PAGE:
Sauce Béchamel

November 25, 2009

Sauces comprise the honor and glory of French cookery.

One of the mother sauces (sauces mères). Some claim that Catherine de Medici’s skilled Tuscan cooks imported Béchamel to France from Italy in the 16th century. Others assert that the father of French haute cuisine, chef Francois Pierre de la Varenne created this sauce during King Louis XIV’s reign. It has been fairly firmly speculated that the sauce was named after a courtier, Louis de Béchameil, marquis de Nointel who was maître d’hôtel (major domo) of that same sun king, Louis Roi—perhaps Europe’s longest ruling monarch (1643-1715).

Crème, Mornay, and Soubise are compound sauces derived from Béchamel as a base.

Clarified butter means the milk solids and water have been removed from the butter. Use unsalted butter and melt it slowly in a saucepan over low heat without stirring. Let the heated butter sit still so that the milk solids and water separate from the butter fat. Skim the foam from the surface. Remove from the heat and let stand a few minutes until the milk solids settle to the bottom. Carefully pour the clear yellow liquid (the clarified butter) into a container, leaving the milk solids in the bottom of the saucepan.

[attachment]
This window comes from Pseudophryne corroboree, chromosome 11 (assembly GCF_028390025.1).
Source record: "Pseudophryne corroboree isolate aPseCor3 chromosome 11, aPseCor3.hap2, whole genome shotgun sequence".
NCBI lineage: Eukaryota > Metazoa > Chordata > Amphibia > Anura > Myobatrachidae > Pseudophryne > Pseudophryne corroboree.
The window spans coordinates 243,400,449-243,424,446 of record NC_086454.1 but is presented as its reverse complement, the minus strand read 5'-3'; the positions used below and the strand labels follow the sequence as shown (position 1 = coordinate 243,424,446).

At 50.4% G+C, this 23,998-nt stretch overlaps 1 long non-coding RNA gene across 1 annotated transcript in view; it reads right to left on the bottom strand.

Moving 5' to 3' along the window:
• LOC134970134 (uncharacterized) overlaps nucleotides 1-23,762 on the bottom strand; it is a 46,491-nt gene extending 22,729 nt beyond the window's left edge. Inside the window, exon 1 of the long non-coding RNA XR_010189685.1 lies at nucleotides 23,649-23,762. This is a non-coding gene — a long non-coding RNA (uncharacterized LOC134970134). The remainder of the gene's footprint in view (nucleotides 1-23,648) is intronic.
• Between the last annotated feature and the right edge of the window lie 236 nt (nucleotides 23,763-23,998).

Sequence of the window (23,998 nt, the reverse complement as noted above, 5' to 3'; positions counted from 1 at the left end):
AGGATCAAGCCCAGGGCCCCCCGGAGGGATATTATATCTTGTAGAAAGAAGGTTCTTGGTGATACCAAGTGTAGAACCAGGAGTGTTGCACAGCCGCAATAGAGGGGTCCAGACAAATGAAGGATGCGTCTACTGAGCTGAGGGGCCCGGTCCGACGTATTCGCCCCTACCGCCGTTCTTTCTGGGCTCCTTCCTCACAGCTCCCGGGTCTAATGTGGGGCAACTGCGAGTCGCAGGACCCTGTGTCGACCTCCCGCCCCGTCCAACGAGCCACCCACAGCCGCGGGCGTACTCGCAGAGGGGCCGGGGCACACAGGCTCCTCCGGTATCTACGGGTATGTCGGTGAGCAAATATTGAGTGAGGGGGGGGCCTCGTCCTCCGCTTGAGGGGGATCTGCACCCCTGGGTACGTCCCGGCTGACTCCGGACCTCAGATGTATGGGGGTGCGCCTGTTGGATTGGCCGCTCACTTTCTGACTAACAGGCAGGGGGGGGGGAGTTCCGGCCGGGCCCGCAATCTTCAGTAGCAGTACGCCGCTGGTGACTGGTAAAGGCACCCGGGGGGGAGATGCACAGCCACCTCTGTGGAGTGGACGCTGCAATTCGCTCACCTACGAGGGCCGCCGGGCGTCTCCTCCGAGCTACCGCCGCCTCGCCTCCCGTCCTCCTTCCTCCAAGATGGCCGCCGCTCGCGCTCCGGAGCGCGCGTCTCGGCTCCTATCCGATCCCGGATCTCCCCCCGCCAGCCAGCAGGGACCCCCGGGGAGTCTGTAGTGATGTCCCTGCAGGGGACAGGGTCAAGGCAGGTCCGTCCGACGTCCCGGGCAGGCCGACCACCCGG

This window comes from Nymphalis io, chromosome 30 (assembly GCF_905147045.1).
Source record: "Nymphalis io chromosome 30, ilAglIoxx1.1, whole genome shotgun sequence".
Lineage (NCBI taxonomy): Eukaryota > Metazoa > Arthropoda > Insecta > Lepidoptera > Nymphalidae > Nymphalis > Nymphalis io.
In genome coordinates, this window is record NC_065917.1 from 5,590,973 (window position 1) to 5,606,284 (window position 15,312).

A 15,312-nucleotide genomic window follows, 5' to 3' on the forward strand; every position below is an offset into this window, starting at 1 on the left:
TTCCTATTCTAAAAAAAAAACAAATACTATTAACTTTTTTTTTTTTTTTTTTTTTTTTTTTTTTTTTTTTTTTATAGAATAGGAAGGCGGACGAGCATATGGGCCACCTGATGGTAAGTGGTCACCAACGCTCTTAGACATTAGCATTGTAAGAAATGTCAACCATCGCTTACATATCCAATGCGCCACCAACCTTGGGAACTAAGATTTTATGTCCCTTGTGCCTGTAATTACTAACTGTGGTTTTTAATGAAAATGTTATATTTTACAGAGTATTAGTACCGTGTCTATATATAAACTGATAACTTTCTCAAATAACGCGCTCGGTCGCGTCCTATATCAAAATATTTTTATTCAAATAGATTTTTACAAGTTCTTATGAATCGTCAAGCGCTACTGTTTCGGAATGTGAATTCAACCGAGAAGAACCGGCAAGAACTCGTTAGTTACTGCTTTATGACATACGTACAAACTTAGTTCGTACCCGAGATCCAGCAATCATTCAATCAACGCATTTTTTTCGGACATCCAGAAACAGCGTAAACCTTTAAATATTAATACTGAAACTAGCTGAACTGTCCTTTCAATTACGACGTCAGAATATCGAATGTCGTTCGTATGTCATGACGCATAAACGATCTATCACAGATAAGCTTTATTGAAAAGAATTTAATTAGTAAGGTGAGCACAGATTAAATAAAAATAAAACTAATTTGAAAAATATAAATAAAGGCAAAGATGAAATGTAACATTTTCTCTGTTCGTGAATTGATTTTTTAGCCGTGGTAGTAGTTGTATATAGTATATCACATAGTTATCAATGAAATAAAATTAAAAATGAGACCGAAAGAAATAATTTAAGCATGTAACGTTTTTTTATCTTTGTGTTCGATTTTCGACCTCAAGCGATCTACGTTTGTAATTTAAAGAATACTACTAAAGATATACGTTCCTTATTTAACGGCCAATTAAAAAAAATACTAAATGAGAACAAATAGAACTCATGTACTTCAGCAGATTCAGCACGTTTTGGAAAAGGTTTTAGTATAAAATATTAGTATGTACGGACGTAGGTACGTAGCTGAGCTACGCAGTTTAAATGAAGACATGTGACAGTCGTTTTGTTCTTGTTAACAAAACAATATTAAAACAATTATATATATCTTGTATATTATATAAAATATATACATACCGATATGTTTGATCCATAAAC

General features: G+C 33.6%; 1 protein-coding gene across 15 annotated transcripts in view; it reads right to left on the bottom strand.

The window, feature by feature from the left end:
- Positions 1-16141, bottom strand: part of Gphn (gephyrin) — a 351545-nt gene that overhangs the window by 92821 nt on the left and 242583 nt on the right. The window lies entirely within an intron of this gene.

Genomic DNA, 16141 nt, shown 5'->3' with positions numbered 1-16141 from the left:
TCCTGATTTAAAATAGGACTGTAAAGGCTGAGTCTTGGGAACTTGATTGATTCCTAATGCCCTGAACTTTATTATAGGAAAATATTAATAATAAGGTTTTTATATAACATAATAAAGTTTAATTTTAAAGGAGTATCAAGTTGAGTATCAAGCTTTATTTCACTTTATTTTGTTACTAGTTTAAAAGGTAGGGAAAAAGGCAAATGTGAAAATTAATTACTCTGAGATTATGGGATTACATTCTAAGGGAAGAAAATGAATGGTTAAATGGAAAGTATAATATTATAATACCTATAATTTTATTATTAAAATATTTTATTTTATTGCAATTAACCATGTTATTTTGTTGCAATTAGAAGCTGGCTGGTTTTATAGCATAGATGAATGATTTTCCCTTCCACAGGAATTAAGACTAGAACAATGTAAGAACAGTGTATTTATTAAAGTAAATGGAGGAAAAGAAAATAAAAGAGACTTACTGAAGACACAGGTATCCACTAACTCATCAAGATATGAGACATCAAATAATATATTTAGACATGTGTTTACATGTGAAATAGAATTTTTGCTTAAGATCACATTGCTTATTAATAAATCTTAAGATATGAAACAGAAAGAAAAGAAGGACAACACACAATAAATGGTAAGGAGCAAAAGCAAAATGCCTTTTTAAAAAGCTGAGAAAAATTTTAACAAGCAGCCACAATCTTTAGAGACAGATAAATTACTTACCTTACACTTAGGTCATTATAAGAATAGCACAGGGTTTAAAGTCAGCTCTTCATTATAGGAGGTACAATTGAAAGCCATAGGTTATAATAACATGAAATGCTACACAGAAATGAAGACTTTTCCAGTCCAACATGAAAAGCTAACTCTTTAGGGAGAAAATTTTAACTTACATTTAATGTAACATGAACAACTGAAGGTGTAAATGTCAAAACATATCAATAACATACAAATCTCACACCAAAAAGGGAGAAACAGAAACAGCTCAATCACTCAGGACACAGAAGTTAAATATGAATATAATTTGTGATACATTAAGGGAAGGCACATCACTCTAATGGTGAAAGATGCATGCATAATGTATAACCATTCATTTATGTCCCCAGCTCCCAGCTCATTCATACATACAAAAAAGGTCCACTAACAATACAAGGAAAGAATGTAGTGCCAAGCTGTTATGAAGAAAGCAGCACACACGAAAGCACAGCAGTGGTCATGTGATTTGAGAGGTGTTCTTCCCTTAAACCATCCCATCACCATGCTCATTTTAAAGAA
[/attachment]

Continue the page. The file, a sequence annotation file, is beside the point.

Béchamel can be stored in the refrigerator for up to one week.


5 T clarified butter
5 T flour

3 C whole milk, brought to a simmer in advance

1/2 C veal or chicken stock
2 T yellow onion, finely chopped
2 sprigs thyme
1 bay leaf
Pinch of nutmeg
Sea salt and white pepper

In a heavy medium saucepan, add the clarified butter and the flour. Cook over low heat, stirring constantly with a wooden spoon for 5 minutes to make a blond roux. Add the milk and whisk until smooth. Then add the stock, onions, thyme, bay leaf, nutmeg, salt and pepper and simmer gently for 45 minutes to 1 hour. Strain through a cheesecloth.